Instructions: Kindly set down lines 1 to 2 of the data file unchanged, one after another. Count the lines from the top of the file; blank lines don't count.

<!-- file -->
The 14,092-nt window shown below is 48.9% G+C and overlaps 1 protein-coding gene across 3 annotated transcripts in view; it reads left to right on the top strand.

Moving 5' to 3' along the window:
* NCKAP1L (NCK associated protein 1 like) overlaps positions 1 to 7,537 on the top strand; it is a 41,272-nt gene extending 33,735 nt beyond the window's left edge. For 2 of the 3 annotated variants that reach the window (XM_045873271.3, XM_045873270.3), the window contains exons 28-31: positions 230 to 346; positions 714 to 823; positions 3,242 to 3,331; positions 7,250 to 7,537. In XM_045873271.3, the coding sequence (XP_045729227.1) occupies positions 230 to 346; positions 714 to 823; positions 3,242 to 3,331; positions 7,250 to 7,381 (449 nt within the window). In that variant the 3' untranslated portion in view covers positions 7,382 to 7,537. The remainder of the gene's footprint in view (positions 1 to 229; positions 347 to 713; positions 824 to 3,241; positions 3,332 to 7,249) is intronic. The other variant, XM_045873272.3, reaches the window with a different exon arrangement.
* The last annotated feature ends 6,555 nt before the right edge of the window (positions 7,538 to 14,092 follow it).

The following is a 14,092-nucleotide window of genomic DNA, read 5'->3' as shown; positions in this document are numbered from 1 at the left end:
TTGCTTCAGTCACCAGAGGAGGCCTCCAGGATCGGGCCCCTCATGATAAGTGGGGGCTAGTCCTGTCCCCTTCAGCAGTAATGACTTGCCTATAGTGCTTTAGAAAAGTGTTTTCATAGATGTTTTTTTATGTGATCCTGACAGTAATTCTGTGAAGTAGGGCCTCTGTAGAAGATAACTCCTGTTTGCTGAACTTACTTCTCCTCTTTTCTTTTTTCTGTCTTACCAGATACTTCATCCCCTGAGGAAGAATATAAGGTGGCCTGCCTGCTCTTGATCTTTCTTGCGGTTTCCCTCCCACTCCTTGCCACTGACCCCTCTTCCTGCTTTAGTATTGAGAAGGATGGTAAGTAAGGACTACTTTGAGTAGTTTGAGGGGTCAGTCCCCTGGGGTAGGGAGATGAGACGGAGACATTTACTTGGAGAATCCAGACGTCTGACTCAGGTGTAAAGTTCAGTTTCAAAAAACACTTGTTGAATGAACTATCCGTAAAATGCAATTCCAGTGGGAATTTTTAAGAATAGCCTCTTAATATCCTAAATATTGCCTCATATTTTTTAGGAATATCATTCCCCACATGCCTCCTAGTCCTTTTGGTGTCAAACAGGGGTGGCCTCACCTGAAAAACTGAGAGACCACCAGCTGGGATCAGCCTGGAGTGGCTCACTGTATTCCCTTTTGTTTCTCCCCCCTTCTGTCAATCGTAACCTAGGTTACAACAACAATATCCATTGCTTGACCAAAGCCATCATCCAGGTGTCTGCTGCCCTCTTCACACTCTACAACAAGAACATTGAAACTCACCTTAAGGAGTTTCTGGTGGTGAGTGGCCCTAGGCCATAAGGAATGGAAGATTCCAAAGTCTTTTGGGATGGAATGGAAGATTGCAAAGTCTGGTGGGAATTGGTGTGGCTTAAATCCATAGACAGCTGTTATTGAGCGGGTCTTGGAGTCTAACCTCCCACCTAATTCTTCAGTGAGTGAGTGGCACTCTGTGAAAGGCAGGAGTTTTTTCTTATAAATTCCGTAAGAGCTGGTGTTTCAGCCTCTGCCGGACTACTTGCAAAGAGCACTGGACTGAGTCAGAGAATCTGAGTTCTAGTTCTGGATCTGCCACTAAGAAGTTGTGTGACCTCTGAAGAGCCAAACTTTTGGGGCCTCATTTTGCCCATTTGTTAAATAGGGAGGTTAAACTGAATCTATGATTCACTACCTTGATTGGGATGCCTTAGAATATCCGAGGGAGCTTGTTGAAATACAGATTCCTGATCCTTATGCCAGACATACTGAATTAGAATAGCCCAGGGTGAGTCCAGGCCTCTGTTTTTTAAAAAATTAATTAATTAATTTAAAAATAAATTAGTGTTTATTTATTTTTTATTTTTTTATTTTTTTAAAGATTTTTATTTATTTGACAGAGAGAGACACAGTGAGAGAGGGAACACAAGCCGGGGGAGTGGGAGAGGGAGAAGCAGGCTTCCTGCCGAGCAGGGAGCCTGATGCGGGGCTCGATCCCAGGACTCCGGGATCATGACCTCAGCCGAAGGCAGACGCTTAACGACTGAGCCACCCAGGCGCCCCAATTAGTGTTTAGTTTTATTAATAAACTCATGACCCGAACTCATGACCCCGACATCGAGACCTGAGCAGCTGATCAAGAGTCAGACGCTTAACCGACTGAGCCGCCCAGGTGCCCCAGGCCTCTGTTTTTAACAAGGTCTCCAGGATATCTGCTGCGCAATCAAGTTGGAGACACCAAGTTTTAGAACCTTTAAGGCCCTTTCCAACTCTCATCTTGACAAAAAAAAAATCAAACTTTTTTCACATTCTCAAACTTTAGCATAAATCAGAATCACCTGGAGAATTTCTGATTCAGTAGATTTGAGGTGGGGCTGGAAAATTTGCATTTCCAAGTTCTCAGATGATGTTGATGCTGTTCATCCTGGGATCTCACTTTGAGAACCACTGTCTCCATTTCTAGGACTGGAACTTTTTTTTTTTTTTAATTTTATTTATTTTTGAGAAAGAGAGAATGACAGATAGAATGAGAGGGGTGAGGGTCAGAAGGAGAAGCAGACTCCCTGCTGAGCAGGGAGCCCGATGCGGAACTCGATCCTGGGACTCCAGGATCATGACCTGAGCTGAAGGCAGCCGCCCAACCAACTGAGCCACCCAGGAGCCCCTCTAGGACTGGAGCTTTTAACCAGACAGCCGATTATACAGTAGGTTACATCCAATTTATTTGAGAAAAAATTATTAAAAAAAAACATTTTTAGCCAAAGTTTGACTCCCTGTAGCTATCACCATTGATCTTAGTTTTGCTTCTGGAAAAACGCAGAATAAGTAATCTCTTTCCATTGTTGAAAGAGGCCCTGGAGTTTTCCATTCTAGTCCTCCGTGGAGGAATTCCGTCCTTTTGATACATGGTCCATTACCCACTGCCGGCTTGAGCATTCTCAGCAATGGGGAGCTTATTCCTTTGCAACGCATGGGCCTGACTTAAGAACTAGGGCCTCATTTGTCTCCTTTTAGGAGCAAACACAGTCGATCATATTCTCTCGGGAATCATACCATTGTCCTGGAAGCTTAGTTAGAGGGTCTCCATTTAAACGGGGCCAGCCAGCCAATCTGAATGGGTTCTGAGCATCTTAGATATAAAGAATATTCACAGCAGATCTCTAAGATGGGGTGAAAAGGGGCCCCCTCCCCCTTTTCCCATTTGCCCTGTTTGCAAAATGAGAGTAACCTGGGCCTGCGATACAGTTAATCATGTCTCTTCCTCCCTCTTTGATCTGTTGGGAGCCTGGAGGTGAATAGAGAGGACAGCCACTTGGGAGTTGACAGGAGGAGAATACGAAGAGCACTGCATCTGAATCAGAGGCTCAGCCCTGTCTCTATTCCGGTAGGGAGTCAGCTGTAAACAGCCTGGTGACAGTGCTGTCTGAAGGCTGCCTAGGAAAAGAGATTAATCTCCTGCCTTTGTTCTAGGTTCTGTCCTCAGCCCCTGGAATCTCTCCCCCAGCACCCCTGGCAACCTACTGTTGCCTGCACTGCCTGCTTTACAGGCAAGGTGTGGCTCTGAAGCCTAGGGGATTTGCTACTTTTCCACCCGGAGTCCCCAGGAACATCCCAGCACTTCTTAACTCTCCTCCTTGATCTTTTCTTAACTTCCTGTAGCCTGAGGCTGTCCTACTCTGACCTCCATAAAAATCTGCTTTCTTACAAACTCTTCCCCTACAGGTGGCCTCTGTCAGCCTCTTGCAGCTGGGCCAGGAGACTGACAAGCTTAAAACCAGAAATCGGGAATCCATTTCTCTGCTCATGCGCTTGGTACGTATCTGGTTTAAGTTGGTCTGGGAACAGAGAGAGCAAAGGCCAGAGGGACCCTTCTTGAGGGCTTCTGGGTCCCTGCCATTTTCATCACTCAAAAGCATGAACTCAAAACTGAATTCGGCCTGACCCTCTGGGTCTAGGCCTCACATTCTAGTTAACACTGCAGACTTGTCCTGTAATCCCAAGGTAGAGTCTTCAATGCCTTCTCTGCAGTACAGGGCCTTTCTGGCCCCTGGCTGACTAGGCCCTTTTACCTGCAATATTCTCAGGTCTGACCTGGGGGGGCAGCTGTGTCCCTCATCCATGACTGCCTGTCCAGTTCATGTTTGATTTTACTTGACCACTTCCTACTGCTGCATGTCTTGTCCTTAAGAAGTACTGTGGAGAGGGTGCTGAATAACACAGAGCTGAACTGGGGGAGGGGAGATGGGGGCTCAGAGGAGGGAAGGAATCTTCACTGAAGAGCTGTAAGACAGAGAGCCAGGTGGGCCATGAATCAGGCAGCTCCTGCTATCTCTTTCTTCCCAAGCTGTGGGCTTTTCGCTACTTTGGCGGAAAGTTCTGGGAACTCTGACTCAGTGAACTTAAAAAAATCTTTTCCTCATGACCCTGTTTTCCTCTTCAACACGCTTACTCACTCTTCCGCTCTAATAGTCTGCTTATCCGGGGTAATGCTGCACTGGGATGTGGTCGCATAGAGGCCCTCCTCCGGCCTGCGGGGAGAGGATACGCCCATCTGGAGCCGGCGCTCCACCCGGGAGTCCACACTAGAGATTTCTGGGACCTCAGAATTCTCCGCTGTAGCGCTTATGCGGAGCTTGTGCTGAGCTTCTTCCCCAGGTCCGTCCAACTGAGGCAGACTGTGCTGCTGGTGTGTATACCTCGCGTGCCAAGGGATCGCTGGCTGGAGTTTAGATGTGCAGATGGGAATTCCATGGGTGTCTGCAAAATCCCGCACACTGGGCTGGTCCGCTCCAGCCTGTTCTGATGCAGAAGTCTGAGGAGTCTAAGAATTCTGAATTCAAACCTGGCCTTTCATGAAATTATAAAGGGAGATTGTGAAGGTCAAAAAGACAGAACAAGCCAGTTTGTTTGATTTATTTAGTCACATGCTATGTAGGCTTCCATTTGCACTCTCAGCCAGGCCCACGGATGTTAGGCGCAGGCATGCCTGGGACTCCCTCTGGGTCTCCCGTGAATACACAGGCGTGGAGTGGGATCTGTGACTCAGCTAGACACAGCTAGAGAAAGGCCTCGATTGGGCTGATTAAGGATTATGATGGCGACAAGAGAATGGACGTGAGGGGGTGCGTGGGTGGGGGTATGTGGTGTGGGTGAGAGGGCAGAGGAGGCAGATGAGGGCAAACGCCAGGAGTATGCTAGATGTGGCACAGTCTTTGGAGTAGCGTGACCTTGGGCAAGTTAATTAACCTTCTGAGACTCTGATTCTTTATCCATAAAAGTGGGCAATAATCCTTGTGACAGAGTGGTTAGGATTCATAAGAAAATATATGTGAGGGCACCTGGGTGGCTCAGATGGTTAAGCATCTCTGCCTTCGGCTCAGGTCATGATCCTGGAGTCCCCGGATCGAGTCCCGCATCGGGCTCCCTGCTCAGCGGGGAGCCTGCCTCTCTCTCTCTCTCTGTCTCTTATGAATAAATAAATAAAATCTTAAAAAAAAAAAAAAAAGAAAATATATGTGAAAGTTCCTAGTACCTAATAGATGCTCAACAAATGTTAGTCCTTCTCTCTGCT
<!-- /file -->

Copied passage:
The 14,092-nt window shown below is 48.9% G+C and overlaps 1 protein-coding gene across 3 annotated transcripts in view; it reads left to right on the top strand.

Moving 5' to 3' along the window: